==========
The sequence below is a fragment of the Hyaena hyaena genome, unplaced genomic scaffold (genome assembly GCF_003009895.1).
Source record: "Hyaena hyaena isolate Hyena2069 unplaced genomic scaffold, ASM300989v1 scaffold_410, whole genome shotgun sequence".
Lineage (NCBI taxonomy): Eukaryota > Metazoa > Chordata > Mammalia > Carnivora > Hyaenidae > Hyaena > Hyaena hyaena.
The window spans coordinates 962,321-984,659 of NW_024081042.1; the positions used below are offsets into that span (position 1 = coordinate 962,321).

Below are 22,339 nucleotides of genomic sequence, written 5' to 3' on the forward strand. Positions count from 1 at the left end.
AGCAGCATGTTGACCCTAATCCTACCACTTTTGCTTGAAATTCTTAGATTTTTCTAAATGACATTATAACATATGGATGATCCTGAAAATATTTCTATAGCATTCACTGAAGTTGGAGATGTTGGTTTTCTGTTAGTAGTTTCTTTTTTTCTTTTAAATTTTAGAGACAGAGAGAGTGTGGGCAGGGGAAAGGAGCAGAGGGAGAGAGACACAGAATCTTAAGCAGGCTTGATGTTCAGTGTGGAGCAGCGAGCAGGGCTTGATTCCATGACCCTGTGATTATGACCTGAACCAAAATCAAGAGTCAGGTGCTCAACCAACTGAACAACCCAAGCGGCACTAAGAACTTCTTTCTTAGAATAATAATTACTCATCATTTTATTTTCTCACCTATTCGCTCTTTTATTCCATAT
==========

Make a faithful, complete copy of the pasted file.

The sequence below is a fragment of the Hyaena hyaena genome, unplaced genomic scaffold (genome assembly GCF_003009895.1).
Source record: "Hyaena hyaena isolate Hyena2069 unplaced genomic scaffold, ASM300989v1 scaffold_410, whole genome shotgun sequence".
Lineage (NCBI taxonomy): Eukaryota > Metazoa > Chordata > Mammalia > Carnivora > Hyaenidae > Hyaena > Hyaena hyaena.
The window spans coordinates 962,321-984,659 of NW_024081042.1; the positions used below are offsets into that span (position 1 = coordinate 962,321).

Below are 22,339 nucleotides of genomic sequence, written 5' to 3' on the forward strand. Positions count from 1 at the left end.
AGCAGCATGTTGACCCTAATCCTACCACTTTTGCTTGAAATTCTTAGATTTTTCTAAATGACATTATAACATATGGATGATCCTGAAAATATTTCTATAGCATTCACTGAAGTTGGAGATGTTGGTTTTCTGTTAGTAGTTTCTTTTTTTCTTTTAAATTTTAGAGACAGAGAGAGTGTGGGCAGGGGAAAGGAGCAGAGGGAGAGAGACACAGAATCTTAAGCAGGCTTGATGTTCAGTGTGGAGCAGCGAGCAGGGCTTGATTCCATGACCCTGTGATTATGACCTGAACCAAAATCAAGAGTCAGGTGCTCAACCAACTGAACAACCCAAGCGGCACTAAGAACTTCTTTCTTAGAATAATAATTACTCATCATTTTATTTTCTCACCTATTCGCTCTTTTATTCCATAT